"I agree with Flango and Clarke that courts have been too reticent to rethink what they do and how they do it. Many of the changes they are suggesting can be done internally by the judges and administrative leaders and through negotiations with the Bar. Some require changes in law or state rules, but they all are achievable by those who adopt Flango and Clarke’s vision or a variation of it. Flango and Clarke wisely cite courts that already have adopted and successfully implemented each of their suggestions. The gap between Flango and Clarke’s vision and the cited cutting-edge courts is that no court has implemented all of the ideas. The authors know it will be hard for many courts to adopt some of the ideas soon and maybe even after many years. That realization does not undermine the value of putting the ideas out there so they can be adopted and proven by courts that see their merits." -- Thinking Out Loud

Table of Contents

List of Figures and Tables Acknowledgments Overview Vision of the New Court Process Courts as though Litigants Mattered The Court Response Financial Problems Remedies Plan of This Book Part I. Aligning Image with Reality 1 Why Courts Need to Be Redesigned The Challenge: Burgeoning Caseloads Countertrends Financial Crisis: Engine for Change 2 What Courts Actually Do Courts Settle Traffic Cases Criminal Cases Civil Cases Part II. Triage and the Four Case-Processing Tracks 3 Triage: Separating Cases by Processing Required The Need for Triage Four Adjudicatory Processes The Adversary Process and Courts Are Intertwined Routine Cases: The Dispositional Process The Problem-Solving Process Triage by Issue Triage and Processing Tracks Appendix to Chapter 3. Functional Equivalents to Triage: Historical Strategies 4 The Adversary Process The Adversary Process Should Be Reserved for Trials Decreasing Trials Triage: Trial Worthiness Role of the Judge: Umpire Court Staff Facilities Court Performance Proposed Remedies Appendix to Chapter 4. The Decreasing Number of Jury and Bench Trials 5 The Dispositional Process Criminal Processing Civil Cases Triage Role of the Judge: Adjudicator Court Staff Facilities Court Performance Implications 6 The Administrative Process Purpose Caseload Triage Role of the Judge: Administrator Alternatives Appendix to Chapter 6. Substituting Court Jurisdiction with Administrative Jurisdiction: An Example 7 The Problem-Solving Process Specialized Problem-Solving Courts Unified Family Courts Workload Role of the Judge: Problem Solver Court Staff Facilities Triage Can Specialized Problem-Solving Courts Be Reconciled with Court Reform? Are Triage and Coordination the Answer? 8 Implications of the Problem-Solving Approach for Court Reform Two Separate Processes: The Legal Model and the Medical Model Medical Model in Corrections Medical Model versus Legal Model in Courts Treatment Focus Why the Two Processes Must Be Kept Separate Mainstreaming Problem-Solving Principles Is Treatment a Court Responsibility? Part III. Making the Reimagined Court a Reality 9 Case-Triage Strategies in Action Reducing Jurisdiction Increasing Litigant Choice Streamlining Processes Optimizing Scarce Resources Implications for Judicial and Court Staff Selection, Education, and Training Putting It All Together 10 Implementing the Vision of a Modern Court The Worldview of the Modern Court Suggestions for Reform Barriers to Implementation Getting There from Here Notes Bibliography Index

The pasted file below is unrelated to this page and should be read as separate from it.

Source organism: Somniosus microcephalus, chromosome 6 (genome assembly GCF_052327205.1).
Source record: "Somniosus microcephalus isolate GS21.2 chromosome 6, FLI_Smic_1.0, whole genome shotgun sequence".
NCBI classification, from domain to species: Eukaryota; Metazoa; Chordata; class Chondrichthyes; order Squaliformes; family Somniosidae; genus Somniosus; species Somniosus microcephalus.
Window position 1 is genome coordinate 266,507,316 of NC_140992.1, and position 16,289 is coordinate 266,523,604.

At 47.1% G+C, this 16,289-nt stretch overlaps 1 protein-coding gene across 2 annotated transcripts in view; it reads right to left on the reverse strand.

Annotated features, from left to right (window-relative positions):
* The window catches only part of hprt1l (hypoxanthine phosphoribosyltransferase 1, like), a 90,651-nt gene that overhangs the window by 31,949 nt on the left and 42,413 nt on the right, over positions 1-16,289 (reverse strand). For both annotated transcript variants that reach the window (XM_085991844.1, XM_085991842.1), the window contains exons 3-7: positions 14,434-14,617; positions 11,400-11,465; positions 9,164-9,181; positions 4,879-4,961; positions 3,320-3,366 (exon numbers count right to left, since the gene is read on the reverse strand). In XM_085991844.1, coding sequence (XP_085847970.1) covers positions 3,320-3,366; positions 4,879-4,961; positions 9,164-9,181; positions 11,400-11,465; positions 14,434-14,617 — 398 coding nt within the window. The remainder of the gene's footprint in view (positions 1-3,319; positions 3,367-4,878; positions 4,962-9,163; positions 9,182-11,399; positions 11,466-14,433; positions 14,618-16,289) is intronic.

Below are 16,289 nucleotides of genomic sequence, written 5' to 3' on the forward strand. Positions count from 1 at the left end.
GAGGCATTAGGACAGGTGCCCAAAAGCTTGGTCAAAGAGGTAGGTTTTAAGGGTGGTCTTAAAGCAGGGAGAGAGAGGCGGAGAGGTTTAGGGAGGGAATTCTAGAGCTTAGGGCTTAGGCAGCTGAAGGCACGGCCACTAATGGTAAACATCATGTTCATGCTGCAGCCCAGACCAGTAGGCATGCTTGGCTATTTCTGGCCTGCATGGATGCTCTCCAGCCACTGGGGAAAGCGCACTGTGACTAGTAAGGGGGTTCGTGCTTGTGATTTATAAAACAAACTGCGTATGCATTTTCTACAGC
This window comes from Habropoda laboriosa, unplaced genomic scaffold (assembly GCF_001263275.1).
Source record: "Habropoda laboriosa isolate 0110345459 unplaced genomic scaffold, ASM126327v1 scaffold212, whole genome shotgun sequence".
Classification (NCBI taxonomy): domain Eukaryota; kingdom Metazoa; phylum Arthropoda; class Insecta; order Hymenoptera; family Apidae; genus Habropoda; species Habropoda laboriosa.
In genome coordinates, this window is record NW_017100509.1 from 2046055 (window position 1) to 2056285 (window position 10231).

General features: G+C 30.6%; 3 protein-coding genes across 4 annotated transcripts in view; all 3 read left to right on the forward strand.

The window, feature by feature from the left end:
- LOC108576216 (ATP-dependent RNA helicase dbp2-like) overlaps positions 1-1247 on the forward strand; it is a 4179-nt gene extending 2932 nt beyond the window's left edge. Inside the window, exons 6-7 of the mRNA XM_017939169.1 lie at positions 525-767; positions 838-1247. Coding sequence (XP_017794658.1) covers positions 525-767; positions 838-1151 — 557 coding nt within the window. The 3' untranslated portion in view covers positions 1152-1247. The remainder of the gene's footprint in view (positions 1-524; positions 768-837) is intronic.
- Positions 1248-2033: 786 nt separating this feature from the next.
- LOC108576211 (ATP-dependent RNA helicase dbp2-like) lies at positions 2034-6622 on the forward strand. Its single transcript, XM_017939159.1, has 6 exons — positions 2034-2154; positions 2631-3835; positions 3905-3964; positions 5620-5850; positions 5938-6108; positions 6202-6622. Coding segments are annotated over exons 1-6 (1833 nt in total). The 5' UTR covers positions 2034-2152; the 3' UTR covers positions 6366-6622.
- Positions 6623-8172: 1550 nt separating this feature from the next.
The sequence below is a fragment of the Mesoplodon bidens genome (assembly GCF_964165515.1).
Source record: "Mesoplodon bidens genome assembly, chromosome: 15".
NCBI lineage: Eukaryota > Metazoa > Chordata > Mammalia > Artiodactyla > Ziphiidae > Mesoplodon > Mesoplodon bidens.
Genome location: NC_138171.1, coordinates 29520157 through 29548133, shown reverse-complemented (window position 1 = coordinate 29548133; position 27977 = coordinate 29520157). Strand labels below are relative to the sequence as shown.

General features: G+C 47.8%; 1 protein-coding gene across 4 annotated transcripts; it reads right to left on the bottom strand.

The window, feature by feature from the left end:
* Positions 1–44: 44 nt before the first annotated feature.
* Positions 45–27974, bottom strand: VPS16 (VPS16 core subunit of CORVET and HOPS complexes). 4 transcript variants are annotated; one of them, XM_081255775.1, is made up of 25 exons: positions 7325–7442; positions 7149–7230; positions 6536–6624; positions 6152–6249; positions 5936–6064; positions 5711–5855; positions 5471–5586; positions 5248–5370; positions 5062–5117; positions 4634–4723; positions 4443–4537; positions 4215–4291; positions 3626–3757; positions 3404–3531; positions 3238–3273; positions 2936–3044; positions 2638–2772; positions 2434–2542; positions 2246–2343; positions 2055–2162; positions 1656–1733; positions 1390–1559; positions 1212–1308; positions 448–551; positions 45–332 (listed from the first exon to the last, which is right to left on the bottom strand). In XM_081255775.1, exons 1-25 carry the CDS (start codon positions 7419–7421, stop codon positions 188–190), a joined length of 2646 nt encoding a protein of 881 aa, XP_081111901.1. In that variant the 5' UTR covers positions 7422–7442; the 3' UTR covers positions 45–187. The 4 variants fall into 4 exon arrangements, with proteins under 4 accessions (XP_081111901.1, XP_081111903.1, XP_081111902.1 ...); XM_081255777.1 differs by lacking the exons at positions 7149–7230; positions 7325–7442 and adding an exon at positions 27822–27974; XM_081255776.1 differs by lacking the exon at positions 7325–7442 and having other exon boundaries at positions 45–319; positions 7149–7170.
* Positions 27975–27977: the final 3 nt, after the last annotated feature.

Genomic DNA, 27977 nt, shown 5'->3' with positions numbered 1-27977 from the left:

About the Author(s)

Victor E. Flango has recently retired as Executive Director, Program Resource Development at the National Center for State Courts.

Thomas M. Clarke is Vice President for Research and Technology at the National Center for State Courts.